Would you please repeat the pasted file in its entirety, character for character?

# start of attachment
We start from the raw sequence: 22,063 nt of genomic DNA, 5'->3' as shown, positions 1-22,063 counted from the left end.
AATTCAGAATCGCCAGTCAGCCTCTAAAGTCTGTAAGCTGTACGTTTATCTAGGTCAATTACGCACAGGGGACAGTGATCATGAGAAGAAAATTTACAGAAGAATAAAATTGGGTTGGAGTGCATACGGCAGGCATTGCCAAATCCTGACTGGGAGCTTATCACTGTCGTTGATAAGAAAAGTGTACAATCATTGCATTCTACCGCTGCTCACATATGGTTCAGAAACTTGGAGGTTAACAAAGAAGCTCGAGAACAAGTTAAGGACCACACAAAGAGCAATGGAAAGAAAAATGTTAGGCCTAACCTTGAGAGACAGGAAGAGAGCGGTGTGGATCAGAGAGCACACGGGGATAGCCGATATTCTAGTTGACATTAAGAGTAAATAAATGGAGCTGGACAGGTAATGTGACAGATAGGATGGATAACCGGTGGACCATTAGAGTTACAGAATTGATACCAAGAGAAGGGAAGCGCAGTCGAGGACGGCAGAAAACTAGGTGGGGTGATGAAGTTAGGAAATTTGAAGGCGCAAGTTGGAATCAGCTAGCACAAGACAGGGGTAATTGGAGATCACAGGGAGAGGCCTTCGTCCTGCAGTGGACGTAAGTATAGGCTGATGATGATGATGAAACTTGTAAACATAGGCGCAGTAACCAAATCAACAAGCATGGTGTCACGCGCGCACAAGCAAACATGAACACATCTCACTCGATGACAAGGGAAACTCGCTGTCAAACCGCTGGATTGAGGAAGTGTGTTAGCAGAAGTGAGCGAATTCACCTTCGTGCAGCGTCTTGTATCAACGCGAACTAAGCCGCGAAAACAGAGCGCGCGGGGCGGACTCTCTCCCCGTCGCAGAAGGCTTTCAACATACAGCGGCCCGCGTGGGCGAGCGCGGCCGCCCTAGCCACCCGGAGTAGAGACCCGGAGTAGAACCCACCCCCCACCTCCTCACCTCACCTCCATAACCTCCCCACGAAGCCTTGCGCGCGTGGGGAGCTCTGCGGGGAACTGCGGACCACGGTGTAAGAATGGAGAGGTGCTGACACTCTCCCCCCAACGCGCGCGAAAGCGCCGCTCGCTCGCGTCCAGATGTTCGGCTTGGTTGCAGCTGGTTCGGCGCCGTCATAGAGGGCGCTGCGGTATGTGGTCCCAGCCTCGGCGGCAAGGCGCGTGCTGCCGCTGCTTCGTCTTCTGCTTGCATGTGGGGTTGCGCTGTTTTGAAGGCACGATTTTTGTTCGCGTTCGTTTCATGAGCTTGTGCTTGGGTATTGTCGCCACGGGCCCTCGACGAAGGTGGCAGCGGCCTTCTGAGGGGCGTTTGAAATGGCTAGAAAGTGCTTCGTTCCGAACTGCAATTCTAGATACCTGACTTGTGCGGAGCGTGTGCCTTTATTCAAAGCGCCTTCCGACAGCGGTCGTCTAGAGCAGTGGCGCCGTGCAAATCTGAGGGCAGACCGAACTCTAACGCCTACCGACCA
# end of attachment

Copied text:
We start from the raw sequence: 22,063 nt of genomic DNA, 5'->3' as shown, positions 1-22,063 counted from the left end.
AATTCAGAATCGCCAGTCAGCCTCTAAAGTCTGTAAGCTGTACGTTTATCTAGGTCAATTACGCACAGGGGACAGTGATCATGAGAAGAAAATTTACAGAAGAATAAAATTGGGTTGGAGTGCATACGGCAGGCATTGCCAAATCCTGACTGGGAGCTTATCACTGTCGTTGATAAGAAAAGTGTACAATCATTGCATTCTACCGCTGCTCACATATGGTTCAGAAACTTGGAGGTTAACAAAGAAGCTCGAGAACAAGTTAAGGACCACACAAAGAGCAATGGAAAGAAAAATGTTAGGCCTAACCTTGAGAGACAGGAAGAGAGCGGTGTGGATCAGAGAGCACACGGGGATAGCCGATATTCTAGTTGACATTAAGAGTAAATAAATGGAGCTGGACAGGTAATGTGACAGATAGGATGGATAACCGGTGGACCATTAGAGTTACAGAATTGATACCAAGAGAAGGGAAGCGCAGTCGAGGACGGCAGAAAACTAGGTGGGGTGATGAAGTTAGGAAATTTGAAGGCGCAAGTTGGAATCAGCTAGCACAAGACAGGGGTAATTGGAGATCACAGGGAGAGGCCTTCGTCCTGCAGTGGACGTAAGTATAGGCTGATGATGATGATGAAACTTGTAAACATAGGCGCAGTAACCAAATCAACAAGCATGGTGTCACGCGCGCACAAGCAAACATGAACACATCTCACTCGATGACAAGGGAAACTCGCTGTCAAACCGCTGGATTGAGGAAGTGTGTTAGCAGAAGTGAGCGAATTCACCTTCGTGCAGCGTCTTGTATCAACGCGAACTAAGCCGCGAAAACAGAGCGCGCGGGGCGGACTCTCTCCCCGTCGCAGAAGGCTTTCAACATACAGCGGCCCGCGTGGGCGAGCGCGGCCGCCCTAGCCACCCGGAGTAGAGACCCGGAGTAGAACCCACCCCCCACCTCCTCACCTCACCTCCATAACCTCCCCACGAAGCCTTGCGCGCGTGGGGAGCTCTGCGGGGAACTGCGGACCACGGTGTAAGAATGGAGAGGTGCTGACACTCTCCCCCCAACGCGCGCGAAAGCGCCGCTCGCTCGCGTCCAGATGTTCGGCTTGGTTGCAGCTGGTTCGGCGCCGTCATAGAGGGCGCTGCGGTATGTGGTCCCAGCCTCGGCGGCAAGGCGCGTGCTGCCGCTGCTTCGTCTTCTGCTTGCATGTGGGGTTGCGCTGTTTTGAAGGCACGATTTTTGTTCGCGTTCGTTTCATGAGCTTGTGCTTGGGTATTGTCGCCACGGGCCCTCGACGAAGGTGGCAGCGGCCTTCTGAGGGGCGTTTGAAATGGCTAGAAAGTGCTTCGTTCCGAACTGCAATTCTAGATACCTGACTTGTGCGGAGCGTGTGCCTTTATTCAAAGCGCCTTCCGACAGCGGTCGTCTAGAGCAGTGGCGCCGTGCAAATCTGAGGGCAGACCGAACTCTAACGCCTACCGACCA